[time-nuts] Cutler NAA on 24.0kHz....

paul swed paulswedb at gmail.com
Sun Aug 17 19:16:34 EDT 2014


Actually I built analog dividers and it doesn't fix the issue at all as
itsthe relationship from local to the reference. A slip is a slip and the
chart recorders track them. But we stray from the question on msk.
Regards


On Sun, Aug 17, 2014 at 5:27 PM, Alexander Pummer <alexpcs at ieee.org> wrote:

>
> if you use analog way to divide the 120kHz that will prevent an
> incidentally flip of the phase
> 73
> Alex
>
> On 8/17/2014 2:21 PM, paul swed wrote:
>
>> Robert
>> Yes indeed the lm3900 is a great part. The last opamp is a 100hz BPF.
>> The RCs perform a phase shift and I will tend to believe that at the
>> bandpass filter it is a full wave rectified signal. Only a guess.
>> Here is the part I don't get. How does that remove the msk? Mask is FSK
>> and
>> you can see the shifts in spectrumlab.
>> Rick per your comment yes the doubling of the carrier does remove the BPSK
>> that was the earliest approach studied applied and then rejected as when
>> teh carrier was returned to 60KHz any method used left an ambiguity that
>> in
>> fact could flip randomly due to noise. Not pretty on the strip chart.
>> But back to this its msk. I am missing the secret math or something.
>> Do I believe this will work if I build it. Absolutely and a 24 Khz rcvr
>> ain't all that bad to build.
>> Regards
>> Paul
>> WB8TSL/1
>>
>>
>> On Sun, Aug 17, 2014 at 4:35 PM, Robert LaJeunesse <lajeunesse at mail.com>
>> wrote:
>>
>>  It's simple, but not obvious. The LM3900 is a Norton amplifier, and while
>>> it has differential inputs they are current driven. (Most older op amps
>>> are
>>> voltage driven.) The LM3900 is powered from 10V, so I think of that as
>>> just
>>> above the maximimum output voltage. Both the upper amplifier and the
>>> second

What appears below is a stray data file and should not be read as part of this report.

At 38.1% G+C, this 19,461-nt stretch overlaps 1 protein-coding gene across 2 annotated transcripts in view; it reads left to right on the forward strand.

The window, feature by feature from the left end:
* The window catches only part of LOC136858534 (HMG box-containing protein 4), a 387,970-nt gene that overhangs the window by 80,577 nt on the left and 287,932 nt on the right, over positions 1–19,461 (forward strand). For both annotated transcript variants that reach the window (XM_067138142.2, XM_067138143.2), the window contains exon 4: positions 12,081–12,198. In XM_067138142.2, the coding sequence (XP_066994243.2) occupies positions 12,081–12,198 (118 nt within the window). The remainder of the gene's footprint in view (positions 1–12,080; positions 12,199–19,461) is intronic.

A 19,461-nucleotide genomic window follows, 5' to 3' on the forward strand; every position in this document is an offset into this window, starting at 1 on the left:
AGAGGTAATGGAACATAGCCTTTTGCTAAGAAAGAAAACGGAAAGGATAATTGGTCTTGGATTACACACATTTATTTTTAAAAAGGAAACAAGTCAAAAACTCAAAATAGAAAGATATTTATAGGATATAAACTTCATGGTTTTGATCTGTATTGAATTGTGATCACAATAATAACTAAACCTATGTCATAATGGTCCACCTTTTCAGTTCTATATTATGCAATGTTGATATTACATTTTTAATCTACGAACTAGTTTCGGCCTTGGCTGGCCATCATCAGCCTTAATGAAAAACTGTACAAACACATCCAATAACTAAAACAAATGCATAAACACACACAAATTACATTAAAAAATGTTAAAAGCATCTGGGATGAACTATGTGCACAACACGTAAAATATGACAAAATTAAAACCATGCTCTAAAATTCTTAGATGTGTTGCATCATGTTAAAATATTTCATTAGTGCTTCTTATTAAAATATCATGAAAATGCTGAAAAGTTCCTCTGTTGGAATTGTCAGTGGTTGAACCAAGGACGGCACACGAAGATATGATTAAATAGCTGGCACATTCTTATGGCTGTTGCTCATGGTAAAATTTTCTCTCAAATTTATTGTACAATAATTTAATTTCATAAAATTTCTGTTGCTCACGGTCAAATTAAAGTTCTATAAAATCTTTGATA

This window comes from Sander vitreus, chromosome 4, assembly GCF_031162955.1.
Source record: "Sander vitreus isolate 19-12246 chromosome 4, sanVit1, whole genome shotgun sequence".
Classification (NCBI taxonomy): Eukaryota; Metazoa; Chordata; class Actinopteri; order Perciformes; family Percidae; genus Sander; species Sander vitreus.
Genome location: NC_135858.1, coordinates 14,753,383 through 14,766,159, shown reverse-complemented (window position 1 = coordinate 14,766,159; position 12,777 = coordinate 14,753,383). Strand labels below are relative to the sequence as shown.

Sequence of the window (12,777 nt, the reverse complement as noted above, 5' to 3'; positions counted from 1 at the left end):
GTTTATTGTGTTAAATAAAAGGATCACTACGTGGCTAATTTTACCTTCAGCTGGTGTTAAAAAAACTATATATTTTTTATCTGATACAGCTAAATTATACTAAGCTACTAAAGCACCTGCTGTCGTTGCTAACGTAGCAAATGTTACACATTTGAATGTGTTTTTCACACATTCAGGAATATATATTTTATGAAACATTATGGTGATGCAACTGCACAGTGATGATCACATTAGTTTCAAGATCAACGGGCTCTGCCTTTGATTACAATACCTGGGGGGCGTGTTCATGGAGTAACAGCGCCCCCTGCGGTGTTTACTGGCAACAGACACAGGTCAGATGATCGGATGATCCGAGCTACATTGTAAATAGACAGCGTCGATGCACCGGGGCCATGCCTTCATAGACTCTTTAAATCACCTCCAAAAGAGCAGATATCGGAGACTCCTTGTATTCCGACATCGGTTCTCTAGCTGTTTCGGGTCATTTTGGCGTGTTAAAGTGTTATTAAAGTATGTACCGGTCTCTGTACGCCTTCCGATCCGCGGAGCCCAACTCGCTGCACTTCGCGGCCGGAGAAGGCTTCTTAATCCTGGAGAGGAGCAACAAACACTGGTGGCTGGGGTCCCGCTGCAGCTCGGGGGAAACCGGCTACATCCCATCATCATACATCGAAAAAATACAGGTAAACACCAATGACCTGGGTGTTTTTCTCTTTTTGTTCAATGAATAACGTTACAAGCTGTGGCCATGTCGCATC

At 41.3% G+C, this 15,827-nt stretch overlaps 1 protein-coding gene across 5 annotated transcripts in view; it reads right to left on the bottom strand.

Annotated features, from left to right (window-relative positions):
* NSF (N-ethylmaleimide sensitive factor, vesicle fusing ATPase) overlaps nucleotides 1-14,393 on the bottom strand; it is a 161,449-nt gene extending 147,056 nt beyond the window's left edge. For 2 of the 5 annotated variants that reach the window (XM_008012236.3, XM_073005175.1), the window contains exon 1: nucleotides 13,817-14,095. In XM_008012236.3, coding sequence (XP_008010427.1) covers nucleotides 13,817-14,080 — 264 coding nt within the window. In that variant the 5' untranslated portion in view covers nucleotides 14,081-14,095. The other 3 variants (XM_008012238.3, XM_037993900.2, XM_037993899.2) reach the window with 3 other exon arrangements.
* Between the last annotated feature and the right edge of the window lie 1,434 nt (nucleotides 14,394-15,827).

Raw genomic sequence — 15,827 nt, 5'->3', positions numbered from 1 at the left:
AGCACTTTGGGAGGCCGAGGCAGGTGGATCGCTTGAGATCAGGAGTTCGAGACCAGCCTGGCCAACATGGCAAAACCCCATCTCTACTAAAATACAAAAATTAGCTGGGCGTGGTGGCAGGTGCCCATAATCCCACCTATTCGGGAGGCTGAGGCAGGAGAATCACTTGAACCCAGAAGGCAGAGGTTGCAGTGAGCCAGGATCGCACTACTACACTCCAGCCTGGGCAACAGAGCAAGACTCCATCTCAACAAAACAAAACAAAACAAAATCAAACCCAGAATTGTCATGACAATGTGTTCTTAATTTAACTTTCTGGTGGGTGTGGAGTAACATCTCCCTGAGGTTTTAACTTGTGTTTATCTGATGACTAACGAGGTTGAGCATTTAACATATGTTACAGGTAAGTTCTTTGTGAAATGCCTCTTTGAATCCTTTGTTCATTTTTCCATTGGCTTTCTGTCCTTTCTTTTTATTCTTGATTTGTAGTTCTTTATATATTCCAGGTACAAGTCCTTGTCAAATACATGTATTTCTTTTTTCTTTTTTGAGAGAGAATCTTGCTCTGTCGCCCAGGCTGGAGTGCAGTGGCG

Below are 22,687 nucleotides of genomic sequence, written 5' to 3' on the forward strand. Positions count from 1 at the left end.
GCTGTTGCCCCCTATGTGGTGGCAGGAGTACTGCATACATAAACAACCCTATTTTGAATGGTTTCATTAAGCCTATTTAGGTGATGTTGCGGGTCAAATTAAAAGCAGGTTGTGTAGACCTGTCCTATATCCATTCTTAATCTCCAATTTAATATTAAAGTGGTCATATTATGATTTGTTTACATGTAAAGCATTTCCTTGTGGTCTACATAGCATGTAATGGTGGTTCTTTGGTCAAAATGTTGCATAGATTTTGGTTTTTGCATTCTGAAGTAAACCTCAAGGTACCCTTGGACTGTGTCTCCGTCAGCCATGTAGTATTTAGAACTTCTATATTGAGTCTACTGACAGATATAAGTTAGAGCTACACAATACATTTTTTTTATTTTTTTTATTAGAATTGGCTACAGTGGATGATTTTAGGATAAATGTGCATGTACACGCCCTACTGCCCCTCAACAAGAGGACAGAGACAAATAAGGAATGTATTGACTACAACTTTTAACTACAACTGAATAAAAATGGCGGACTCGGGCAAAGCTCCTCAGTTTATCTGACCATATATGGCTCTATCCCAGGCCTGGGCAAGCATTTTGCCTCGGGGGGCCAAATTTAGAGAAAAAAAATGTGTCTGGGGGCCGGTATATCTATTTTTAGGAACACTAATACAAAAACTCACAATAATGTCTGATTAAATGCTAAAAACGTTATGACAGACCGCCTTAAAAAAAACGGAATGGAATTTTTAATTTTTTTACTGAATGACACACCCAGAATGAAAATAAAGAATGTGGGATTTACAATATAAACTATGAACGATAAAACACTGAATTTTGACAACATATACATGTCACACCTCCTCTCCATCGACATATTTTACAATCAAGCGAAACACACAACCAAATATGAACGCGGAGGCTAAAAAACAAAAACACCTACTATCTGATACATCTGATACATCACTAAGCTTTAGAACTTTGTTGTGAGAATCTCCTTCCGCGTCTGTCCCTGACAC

>>> lower amplifier have 1M feedback resistors, and + inputs fed 10V by 1M
>>> bias
>>> resistors. That would bias the output at near the supply rail, turning
>>> these stages into something like half-wave rectifiers. Since the first
>>> lower stage has a 2M bias resistor it idles at about half supply, and
>>> behaves as a simple inverter. If my analysis is correct (and I worked at
>>> National when the LM3900 came out, a friend did apps for this odd new
>>> part)
>>> then the combining of the two outputs produces a negative going full wave
>>> rectification of the signal. The fourth LM3900 stage looks like an
>>> inverting bandpass filter, but I'd have to dig out some reference books
>>> to
>>> determine its behavior in more detail. As for the 100-200 switch I'm
>>> confused, why would the bandpass frequency be lowered for the higher
>>> modulation rate?
>>>
>>> Bob LaJeunesse
>>>
>>>
>>> Sent: Saturday, August 16, 2014 at 2:56 PM
>>> From: "Kenneth G. Gordon" <kgordon2006 at frontier.com>
>>> To: "paul swed" <paulswedb at gmail.com>
>>> Cc: time-nuts at febo.com
>>> Subject: Re: [time-nuts] Cutler NAA on 24.0kHz....
>>> On 16 Aug 2014 at 13:35, paul swed wrote:
>>>
>>>  Kenneth on the opamps that is correct.
>>>> But I put little U's to indicate phase. They actually represent the top
>>>>
>>> half of
>>>
>>>> the input cycle.
>>>>
>>> Yes, I saw those, but unless I am mistaken, you didn't add a "U" after
>>> the
>>> second opamp, which would have returned the phase to the input's.
>>>
>>>  In the top path it inverts once.
>>>>
>>> I see twice: once through the first op amp and again through the second
>>> one.
>>> The second one then outputs to the IF.
>>>
>>> Anyway, to me, it is a very interesting and simple circuit.
>>>
>>> I LIKE "simple". I am a great believer in the KISS principle.
>>>
>>> Ken W7EKB
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